Instead of stating how you would deal with a specific problem or situation, you are demonstrating your actions and reactions in a simulated situation with an actor. You will be demonstrating your critical and problem solving skills by your ethical and understanding response in real time so to speak. You will not run out of time and will be judged by your empathetic, communication skills and your ability to help the other person cope with the situation. The dynamics between you both and your thoughtful, kind words will give insight as to how you will deal with real life stressful situations where your sage advice is required. You will want to show sensitivity to the person and to his/her emotional and other vulnerabilities as you intently listen, digest and respond. As physician, you will be interacting with colleagues, other health professionals, patients, their families, the public, etc. in a multitude of situations and your interactions with others, your ability to effectively communicate, to effective listen to others before reacting, by your words and body language will be a crucial aspect of your success as a professional.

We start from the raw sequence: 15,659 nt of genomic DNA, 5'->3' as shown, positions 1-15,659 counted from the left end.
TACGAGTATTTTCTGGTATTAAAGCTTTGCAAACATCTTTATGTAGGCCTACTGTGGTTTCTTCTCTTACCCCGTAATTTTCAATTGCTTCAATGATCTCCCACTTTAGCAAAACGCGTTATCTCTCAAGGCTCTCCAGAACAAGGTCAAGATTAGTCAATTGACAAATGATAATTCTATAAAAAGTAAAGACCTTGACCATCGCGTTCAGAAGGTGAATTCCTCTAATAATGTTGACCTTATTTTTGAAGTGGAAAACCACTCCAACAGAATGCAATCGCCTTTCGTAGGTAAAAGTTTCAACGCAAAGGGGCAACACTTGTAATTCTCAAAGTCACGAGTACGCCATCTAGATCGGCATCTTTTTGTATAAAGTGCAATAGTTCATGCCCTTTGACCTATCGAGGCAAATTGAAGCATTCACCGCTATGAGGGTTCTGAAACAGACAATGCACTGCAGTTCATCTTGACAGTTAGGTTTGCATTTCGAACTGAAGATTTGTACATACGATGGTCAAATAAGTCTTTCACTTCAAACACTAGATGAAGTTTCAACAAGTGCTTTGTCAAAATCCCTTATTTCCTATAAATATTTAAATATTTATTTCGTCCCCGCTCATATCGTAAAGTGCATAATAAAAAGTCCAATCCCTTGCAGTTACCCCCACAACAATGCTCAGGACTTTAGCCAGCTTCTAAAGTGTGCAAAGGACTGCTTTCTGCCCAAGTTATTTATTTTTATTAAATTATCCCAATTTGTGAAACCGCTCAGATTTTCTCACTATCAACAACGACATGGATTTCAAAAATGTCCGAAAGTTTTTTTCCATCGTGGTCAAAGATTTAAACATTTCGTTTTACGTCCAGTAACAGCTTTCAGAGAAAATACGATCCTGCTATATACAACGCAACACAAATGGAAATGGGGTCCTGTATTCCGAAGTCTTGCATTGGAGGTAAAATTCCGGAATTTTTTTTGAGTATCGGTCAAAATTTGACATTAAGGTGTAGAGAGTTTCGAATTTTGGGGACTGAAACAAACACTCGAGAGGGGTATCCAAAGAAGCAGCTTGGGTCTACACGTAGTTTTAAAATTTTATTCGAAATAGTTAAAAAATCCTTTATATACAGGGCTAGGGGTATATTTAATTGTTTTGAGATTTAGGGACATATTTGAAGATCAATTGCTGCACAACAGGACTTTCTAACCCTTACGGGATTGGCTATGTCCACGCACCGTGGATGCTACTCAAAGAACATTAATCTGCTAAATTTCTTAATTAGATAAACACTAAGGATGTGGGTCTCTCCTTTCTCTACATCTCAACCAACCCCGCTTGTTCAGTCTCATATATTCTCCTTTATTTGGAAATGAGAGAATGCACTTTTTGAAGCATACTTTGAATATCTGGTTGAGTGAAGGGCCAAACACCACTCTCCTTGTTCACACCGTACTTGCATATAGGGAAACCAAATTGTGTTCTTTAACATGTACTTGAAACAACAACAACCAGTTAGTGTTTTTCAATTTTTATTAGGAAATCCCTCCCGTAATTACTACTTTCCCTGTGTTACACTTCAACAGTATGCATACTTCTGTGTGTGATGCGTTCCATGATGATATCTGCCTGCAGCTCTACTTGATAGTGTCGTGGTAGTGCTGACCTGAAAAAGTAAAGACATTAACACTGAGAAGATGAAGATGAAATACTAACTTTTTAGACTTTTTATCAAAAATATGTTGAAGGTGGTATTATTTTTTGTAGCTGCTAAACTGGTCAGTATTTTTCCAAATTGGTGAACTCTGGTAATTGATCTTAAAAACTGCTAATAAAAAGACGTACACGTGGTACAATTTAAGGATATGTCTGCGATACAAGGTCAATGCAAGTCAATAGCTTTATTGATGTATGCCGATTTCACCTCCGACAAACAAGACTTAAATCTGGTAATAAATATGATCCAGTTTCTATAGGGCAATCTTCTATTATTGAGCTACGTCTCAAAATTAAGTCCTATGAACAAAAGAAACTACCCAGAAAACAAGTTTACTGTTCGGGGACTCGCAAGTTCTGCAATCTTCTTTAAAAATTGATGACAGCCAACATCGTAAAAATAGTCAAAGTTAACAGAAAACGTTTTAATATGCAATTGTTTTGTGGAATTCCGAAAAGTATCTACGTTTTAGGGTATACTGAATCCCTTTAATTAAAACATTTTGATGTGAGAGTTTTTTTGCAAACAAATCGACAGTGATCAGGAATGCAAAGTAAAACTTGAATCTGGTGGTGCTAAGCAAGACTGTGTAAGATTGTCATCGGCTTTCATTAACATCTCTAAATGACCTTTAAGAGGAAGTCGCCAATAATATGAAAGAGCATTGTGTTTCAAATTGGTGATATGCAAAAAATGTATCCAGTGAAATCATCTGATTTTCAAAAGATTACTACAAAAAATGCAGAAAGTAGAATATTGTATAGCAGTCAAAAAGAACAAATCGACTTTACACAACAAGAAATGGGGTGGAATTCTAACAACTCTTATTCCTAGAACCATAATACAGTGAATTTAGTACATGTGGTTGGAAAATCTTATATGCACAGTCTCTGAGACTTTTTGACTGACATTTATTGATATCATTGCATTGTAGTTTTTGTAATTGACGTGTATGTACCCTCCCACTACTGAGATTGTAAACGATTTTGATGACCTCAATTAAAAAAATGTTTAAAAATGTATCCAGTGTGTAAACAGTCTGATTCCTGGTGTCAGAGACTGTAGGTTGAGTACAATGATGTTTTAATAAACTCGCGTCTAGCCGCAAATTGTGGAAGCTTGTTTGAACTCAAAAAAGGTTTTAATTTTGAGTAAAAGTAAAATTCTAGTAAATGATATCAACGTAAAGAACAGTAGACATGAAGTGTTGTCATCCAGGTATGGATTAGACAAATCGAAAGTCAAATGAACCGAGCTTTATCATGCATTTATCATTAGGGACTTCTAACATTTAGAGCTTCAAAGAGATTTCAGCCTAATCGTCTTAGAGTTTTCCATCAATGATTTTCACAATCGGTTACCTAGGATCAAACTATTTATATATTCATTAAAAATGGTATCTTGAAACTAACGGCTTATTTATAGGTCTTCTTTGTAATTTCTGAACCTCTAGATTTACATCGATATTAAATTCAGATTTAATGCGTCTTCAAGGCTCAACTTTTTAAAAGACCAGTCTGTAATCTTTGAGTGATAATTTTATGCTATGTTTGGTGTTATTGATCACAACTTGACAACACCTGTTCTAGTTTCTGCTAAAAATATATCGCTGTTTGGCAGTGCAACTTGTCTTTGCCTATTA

Thanks for your reply Bambi!

When I said "running out of time", what I meant is..while being engaged in the conversation with the actor, I tend to spend time on finding out their story and seeing if there's other ways to help the person. However, if the instructions are to fire the person or discipline them in a certain way, I find that sometimes I'm not able to get to that point because I've spent time on trying to hear their story.

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Completing the action, if they give you a specific one, is pretty important. 

Your example of giving bad news, like firing someone, is a really good one. Many people can be kind and considerate to someone in a conversation. But the skills that admissions would be trying to get at with that kind of scenario in an mmi is whether or not you can be kind and compassionate etc. while ALSO doing something challenging that may make you uncomfortable. If you just have the nice supportive conversation without ever actually delivering the bad news, you’ve missed that aspect of what they’re trying to test.